Texas results suggest Hispanic GOP gains may endure after Trump
WASHINGTON (AP) — Only 46 residents of Starr County, Texas cast ballots in the state’s Republican primary two years ago. But last week, nearly 1,100 Republicans voted in the sparsely populated county that runs along the Mexican border.
A similar increase in Republican turnout unfolded in South Texas, a longtime Democratic stronghold dominated by Latino voters. In five counties bordering the United States and Mexico, nearly 30,000 people voted in the GOP primary, an increase of more than 25% in turnout from 2020.
The Texas primary, which ushered in the 2022 midterm elections, comes as an urgent warning to Democrats clinging to narrow majorities in Congress. The drift of Latino support toward Republicans that surfaced while former President Donald Trump was in office may prove to be a more enduring political trend that could force Democrats to reevaluate how they win elections.
The repercussions are felt far beyond Texas. In South Florida, where Democrats were caught off guard losing two House seats in 2020 that they reversed the previous cycle, some say the party needs to step up operations on the ground that have been largely suspended. during the pandemic. Perhaps more fundamentally, they say, Democrats need to do more to listen to the priorities of Latino voters and make less assumptions about their support.
“It plays into that elitist brand that the Democratic Party is trying so hard to undermine,” said Devon Murphy-Anderson, former chief financial officer for the Florida Democratic Party. “You can’t do that when you point at someone and say, ‘We know what’s best for you, and that’s our candidate. “”
Murphy-Anderson, is co-founder of Mi Vecino, an advocacy group for Florida Democrats that plans to spend at least $2.3 million over the medium term and register a minimum of 30,000 new voters in heavily populated areas. hispanics.
Overall, Latinos still support Democrats by wide margins. Biden carried them in 2020, from 59% to 38%, but that was 17 percentage points lower than Hillary Clinton’s margin in 2016, according to data from the Pew Research Center.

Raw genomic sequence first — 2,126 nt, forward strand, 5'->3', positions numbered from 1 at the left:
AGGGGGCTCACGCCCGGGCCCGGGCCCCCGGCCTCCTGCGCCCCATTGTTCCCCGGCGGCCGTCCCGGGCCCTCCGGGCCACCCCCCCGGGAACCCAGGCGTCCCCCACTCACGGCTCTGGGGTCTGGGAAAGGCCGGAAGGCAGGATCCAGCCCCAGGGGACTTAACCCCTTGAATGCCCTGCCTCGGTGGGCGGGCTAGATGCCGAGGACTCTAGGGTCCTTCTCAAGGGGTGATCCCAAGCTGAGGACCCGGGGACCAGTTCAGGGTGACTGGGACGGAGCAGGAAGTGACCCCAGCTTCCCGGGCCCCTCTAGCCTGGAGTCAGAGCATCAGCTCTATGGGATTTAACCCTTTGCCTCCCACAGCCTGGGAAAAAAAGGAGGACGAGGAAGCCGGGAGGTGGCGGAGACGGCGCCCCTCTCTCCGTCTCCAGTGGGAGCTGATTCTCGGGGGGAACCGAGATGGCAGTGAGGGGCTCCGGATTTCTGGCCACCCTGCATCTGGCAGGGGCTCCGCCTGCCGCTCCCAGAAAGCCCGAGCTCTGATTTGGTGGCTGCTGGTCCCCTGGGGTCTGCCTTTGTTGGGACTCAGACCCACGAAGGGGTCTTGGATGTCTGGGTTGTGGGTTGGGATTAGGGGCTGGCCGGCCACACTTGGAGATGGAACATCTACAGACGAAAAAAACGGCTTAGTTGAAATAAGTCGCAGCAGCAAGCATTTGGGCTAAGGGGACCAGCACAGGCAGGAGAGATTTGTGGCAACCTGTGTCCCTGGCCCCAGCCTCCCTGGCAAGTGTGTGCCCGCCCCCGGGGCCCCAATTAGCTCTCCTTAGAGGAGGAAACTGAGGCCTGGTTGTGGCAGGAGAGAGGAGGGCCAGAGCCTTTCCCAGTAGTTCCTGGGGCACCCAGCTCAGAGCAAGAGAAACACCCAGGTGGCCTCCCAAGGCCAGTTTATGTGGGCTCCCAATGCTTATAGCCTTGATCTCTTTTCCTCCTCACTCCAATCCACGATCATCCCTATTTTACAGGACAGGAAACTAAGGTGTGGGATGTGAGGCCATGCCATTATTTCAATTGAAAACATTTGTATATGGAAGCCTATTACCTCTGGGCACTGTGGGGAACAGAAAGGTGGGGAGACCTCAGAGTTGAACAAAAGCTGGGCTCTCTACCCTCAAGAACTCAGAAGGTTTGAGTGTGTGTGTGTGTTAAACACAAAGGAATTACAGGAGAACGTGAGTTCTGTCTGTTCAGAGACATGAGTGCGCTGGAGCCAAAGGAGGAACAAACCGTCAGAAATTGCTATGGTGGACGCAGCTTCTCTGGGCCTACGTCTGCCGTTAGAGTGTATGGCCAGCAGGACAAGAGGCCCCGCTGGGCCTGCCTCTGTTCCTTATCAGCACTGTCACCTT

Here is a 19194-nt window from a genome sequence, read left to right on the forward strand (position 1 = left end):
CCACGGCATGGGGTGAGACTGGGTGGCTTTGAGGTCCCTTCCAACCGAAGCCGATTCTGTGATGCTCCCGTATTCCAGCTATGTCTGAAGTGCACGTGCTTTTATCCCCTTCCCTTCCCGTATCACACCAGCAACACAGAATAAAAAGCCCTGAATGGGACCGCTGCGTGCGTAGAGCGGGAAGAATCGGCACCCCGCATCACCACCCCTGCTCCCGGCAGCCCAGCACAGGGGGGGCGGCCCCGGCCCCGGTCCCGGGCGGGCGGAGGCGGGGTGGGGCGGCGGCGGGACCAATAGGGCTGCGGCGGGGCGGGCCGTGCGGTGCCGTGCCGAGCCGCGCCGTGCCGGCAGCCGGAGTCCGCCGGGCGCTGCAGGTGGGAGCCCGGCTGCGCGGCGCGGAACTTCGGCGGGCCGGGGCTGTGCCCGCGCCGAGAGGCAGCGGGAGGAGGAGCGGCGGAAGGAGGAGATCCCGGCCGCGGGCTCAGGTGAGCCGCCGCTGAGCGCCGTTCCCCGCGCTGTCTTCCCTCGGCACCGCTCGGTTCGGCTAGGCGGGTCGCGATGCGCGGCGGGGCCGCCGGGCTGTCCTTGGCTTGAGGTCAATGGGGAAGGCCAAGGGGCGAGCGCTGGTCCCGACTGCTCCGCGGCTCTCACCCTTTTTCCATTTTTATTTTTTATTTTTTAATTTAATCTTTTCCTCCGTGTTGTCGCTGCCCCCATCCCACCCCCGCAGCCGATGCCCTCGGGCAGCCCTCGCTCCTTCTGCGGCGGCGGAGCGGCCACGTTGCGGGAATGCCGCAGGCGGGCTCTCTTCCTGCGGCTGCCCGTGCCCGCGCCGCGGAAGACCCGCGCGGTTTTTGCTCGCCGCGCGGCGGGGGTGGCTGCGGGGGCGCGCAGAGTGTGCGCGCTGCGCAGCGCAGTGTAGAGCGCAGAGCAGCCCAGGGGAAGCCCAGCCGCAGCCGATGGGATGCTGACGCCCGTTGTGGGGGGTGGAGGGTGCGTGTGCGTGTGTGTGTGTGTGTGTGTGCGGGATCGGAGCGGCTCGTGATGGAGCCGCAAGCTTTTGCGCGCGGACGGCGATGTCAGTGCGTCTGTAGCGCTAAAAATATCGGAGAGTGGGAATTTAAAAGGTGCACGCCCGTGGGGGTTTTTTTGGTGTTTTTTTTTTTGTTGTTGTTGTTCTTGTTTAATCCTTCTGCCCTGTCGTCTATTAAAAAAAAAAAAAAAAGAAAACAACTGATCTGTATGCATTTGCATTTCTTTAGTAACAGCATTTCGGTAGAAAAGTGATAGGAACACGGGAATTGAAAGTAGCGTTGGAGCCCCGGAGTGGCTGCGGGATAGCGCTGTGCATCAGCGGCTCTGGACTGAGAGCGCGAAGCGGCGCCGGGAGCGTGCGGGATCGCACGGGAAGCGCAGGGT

Kellyanne Conway, Trump’s adviser and his 2016 campaign manager, said she presented data on GOP inroads with Hispanic voters at the Republican National Committee retreat last weekend.
“The left just sees them as immigrant voters,” Conway said of Hispanic voters. By contrast, she said, Trump has helped Republicans win over Hispanics on issues such as job creation, education and traditional religious beliefs: “We have connected with them intellectually, economically and spiritually”.
Abel Prado, executive director of the advocacy group Cambio Texas Democrats in the Rio Grande Valley, acknowledged that Republicans have stepped up efforts to recruit candidates who may have contributed to small gains in primary turnout. But “when you look at the raw votes, we always vote them 3 to 1.”
Prado also said Republican efforts could backfire, ultimately energizing local Democrats.
“Hopefully the bad headlines encourage applicants to invest a lot more in the Rio Grande Valley,” he said. “Republicans are throwing money down the valley with no remorse. You don’t see the same from Democrats.
Mayra Flores, who won the Republican nomination for an open seat in Congress from South Texas last week, said former President Donald Trump “played a huge role” in energizing Latinos in part by calling the socialist democrats. Still, she said the party’s gains did not depend on its turnout in the polls – as last week’s turnout showed. She said she was in personal contact with voters.
“They finally see a Republican who looks like them, who has a similar history to them and shares their values,” said Flores, who was born in Mexico and immigrated to the United States at the age of 6, of the voters in his district, which includes the border town of Brownsville. “I think it’s very important.”